Our Household History

Ségnat ingen Fháeláin is ainm dom.   Tá mé bean Éireannach a bhfuil cónaí ar  Penrhyn Llŷn. 

Okay, that's about all the Irish Gaelic I can muster.  Penrhyn Llŷn  is in the kingdom of Gwynedd, and I currently live there with my husband, Morcant (pronounced mor-GANT) Hir.   My father Fáelán was a flaith of the Laigan king, who sent him across the Môr Iwerddon (Irish Sea) with his family to colonize this place after the Romans departed.  

My mother’s ancestors were of the druid caste and she was fostered by learned people. She frequently hosted pilgrims who travelled through Penrhyn Llŷn on their way to Ynys Môn (Anglesley) and  Ynys Enlli (Bardsey Island). They enjoyed our hospitality during their travels; bringing my mother news of her tuath and thrilling me with tales of love, war and brave chieftains. As she could find no appropriate fosterage for me in our new home, I received my education from her.   She was a fine healer and passed that knowledge on to me.  
My husband's  people are Gododdin (Votadini to the Romans) Picts who traveled here under the leadership of Cunedda Wledig.   Morcant’s grandmother was his grandfather's Irish mistress which is ironic; given that he was sent to drive the Irish from Llŷn.  This matter's little in Gwynedd.  Here the law grants equal accession rights to both legitimate and illegitimate offspring.

It was my mother who arranged for me to wed my husband through her connections with his grandmother.   She was dying and I believe this was her attempt to protect me from the coming unrest.  I think perhaps she feared for my safety if I returned to Ireland with my father whose position was treacherous.   We were married shortly before she died and my father returned to Ireland, and to his death.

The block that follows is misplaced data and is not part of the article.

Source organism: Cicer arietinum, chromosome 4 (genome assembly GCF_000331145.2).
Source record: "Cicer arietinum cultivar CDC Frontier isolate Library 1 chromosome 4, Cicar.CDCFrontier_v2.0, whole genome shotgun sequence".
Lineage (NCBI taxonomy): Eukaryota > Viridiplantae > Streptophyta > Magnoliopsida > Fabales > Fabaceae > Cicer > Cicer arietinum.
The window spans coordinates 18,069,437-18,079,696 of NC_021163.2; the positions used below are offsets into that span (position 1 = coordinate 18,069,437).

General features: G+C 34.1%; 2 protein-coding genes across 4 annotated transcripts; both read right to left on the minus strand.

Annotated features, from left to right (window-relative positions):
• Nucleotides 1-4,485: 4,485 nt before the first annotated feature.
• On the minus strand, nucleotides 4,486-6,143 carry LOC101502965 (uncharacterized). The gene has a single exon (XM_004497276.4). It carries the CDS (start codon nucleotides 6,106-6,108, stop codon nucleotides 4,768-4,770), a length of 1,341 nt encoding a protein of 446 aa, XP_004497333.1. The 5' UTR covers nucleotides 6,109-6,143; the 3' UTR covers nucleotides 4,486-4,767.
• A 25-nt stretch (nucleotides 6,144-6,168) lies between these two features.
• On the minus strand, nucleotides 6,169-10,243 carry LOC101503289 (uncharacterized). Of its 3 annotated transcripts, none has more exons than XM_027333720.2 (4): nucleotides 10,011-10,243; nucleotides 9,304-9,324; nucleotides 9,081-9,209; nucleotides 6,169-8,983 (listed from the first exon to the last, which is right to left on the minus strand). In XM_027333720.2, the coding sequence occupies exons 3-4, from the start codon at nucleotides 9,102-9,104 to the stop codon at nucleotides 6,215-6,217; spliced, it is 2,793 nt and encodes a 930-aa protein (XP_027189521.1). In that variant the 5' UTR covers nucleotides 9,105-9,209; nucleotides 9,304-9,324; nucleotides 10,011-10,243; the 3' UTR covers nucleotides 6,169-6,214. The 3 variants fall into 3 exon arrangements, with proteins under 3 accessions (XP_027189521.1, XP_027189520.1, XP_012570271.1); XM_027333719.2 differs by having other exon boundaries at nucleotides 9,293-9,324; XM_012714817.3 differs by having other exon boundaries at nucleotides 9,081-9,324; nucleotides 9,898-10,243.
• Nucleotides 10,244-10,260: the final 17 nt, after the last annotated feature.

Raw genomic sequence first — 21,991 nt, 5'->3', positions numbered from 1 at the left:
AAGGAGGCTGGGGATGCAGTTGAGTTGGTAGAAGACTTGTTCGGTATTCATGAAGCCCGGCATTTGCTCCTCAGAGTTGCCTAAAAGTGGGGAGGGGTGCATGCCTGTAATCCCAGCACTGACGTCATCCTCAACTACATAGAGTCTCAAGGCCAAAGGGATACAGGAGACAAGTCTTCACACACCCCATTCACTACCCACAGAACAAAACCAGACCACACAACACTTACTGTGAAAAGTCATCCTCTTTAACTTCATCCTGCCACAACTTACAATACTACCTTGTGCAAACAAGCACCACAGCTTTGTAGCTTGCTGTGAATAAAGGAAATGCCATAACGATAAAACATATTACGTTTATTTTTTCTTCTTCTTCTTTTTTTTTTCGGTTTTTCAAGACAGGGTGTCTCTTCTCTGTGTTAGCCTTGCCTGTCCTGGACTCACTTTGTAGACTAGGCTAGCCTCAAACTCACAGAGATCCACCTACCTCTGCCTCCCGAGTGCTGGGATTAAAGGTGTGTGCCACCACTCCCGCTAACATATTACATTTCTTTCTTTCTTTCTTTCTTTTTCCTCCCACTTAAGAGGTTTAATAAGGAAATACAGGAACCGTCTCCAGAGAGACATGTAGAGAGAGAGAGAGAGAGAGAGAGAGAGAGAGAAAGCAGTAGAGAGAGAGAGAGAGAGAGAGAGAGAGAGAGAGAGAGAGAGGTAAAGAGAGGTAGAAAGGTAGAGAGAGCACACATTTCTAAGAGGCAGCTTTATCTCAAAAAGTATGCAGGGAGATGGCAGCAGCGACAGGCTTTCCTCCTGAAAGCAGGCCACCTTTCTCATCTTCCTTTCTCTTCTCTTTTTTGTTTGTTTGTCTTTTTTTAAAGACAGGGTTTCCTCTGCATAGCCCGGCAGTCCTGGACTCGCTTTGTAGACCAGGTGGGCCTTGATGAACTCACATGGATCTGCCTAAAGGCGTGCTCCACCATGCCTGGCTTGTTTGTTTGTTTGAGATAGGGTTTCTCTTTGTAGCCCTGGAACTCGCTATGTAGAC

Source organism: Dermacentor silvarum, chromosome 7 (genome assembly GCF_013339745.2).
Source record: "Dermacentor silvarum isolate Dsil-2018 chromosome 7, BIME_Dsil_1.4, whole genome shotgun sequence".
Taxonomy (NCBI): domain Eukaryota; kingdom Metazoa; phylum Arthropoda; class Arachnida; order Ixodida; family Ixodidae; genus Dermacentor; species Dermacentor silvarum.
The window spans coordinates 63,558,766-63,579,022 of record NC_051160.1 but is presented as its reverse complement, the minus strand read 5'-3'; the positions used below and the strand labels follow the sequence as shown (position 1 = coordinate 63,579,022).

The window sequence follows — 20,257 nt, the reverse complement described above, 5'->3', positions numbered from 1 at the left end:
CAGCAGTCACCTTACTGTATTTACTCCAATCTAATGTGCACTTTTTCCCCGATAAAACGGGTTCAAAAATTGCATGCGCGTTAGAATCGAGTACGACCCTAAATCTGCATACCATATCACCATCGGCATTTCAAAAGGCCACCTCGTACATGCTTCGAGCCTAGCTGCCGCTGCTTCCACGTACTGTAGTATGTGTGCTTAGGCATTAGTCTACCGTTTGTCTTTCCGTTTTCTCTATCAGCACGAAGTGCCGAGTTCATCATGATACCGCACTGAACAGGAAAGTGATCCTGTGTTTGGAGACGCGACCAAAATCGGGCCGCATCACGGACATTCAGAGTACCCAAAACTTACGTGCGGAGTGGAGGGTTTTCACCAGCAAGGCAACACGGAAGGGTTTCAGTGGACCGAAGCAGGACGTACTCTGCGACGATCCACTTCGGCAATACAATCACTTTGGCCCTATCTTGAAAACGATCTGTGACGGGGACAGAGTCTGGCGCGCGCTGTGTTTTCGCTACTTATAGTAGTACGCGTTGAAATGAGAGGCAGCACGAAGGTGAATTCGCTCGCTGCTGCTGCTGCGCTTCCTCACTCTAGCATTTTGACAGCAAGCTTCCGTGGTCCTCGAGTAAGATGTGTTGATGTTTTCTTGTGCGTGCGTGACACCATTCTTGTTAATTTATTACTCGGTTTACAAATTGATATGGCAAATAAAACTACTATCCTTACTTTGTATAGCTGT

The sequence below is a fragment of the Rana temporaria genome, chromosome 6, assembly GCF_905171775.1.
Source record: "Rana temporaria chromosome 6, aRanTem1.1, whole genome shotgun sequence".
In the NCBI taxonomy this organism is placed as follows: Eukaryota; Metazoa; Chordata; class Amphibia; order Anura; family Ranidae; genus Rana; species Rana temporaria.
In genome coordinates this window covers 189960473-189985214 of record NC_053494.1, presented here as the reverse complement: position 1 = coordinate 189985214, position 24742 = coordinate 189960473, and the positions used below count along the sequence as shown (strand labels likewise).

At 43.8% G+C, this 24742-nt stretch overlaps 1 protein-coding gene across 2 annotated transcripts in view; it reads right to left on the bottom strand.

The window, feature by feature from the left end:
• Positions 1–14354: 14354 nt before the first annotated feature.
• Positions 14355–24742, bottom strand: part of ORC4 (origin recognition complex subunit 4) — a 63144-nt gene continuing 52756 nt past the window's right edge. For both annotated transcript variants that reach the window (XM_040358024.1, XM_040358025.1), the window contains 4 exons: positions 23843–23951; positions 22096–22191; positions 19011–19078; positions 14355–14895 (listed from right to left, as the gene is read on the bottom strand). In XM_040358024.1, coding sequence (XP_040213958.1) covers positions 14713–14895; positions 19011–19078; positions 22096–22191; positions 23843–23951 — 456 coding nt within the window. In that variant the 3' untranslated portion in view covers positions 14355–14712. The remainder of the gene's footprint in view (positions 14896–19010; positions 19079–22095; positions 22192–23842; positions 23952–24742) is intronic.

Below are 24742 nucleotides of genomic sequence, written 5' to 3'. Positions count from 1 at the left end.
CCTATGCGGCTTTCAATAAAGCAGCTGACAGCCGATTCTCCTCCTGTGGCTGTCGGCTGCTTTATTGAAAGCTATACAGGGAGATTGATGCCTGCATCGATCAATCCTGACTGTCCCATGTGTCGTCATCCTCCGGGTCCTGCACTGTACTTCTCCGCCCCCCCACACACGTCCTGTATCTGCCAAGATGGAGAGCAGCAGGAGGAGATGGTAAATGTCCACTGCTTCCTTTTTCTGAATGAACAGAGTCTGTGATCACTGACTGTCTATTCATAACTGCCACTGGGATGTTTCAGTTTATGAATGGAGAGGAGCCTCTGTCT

Story References: 

Documentation for Names 

Morcant  (pronounced mor-GANT  
Period:         5th-6th  Century
Location:     Gywenedd (Wales)
Parentage:  Father - Gododdin Pict
                         Mother - Irish

Morcant's Father’s Name

The use of Morcant as a personal name from 500-1000  is documented here: 

Hir , used as a Welch byname, is mentioned in the article, “A Simple Guide to Constructing 13th Century Welsh Names”  by Tangwystyl verch Morgant Glasvryn, however a list of kings of Gwynedd  mentions Maelgwyn Gwynedd (Maglocunus) Hir  (c517 – 549)  and   Rhun Hir (Rhun the Tall) (c.547-c.580), which  indicates that this byname was used in the early 6th Century.

 Ségnat pronounced SHAY-nat)  ingen Fháeláin
Period:          5th-6th  Century
Location:      Gywenedd (Wales)
Parentage:   Irish

" Ségnat " is found on p. 164 of  [Ó Corrain and Maguire, 1981]

Fáelán is found on p. 92 of  [Ó Corrain and Maguire, 1981] under the heading of Fáelán: Foalán" meaning "wolf".

The lenited spelling “Fháeláin” is found here: http://medievalscotland.org/kmo/AnnalsIndex/Masculine/Faelan.shtml

It is only known  after 700 AD.  It has been suggested to me by Domhnall na Moicheirghe of the kingdom of Lochac, that I go with the oldest known lenited form.

I believe it might be more appropriate to use the 
punctum delens due to the time period of my persona.  According to the article,  “ The Spelling of Lenited Consonants in Gaelic”,  the “h” would not have been used until after 1200 AD,  but the author did state that by the 6th century  F was being lenited by use of punctum delens over the letter.  (Krossa)   The SCA does not use the punctum delens, though, so I will use the oldest form available.

Donnchadh Corrain, Fidelma Maguire. Gaelic Personal Names. Dublin: Academy Press, 1981.

Flamme, François la. "Gaelic (Irish, Manx, Scottish)." Collected Precedents of the SCA (2003, December):http://heraldry.sca.org/laurel/precedents/CompiledNamePrecedents/Gaelic.html

Krossa, Sharon. "The Spelling of Lenited Consonants in Gaelic." Medieval Scotland (2003): http://medievalscotland.org/scotlang/lenition.shtml.